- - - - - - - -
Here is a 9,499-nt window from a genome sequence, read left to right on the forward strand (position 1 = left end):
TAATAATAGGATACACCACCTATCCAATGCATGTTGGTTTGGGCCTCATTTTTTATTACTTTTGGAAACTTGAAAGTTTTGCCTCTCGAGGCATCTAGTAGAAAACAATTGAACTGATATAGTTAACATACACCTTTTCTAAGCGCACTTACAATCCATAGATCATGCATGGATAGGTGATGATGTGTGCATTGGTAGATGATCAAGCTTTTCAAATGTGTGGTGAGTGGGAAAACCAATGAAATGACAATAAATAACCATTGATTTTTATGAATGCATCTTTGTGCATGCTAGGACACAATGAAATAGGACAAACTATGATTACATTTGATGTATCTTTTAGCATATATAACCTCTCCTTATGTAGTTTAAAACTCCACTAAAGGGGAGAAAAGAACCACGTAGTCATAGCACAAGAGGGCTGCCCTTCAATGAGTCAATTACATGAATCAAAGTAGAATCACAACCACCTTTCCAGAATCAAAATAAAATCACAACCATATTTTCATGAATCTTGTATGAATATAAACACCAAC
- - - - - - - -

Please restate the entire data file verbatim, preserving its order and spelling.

Here is a 9,499-nt window from a genome sequence, read left to right on the forward strand (position 1 = left end):
TAATAATAGGATACACCACCTATCCAATGCATGTTGGTTTGGGCCTCATTTTTTATTACTTTTGGAAACTTGAAAGTTTTGCCTCTCGAGGCATCTAGTAGAAAACAATTGAACTGATATAGTTAACATACACCTTTTCTAAGCGCACTTACAATCCATAGATCATGCATGGATAGGTGATGATGTGTGCATTGGTAGATGATCAAGCTTTTCAAATGTGTGGTGAGTGGGAAAACCAATGAAATGACAATAAATAACCATTGATTTTTATGAATGCATCTTTGTGCATGCTAGGACACAATGAAATAGGACAAACTATGATTACATTTGATGTATCTTTTAGCATATATAACCTCTCCTTATGTAGTTTAAAACTCCACTAAAGGGGAGAAAAGAACCACGTAGTCATAGCACAAGAGGGCTGCCCTTCAATGAGTCAATTACATGAATCAAAGTAGAATCACAACCACCTTTCCAGAATCAAAATAAAATCACAACCATATTTTCATGAATCTTGTATGAATATAAACACCAAC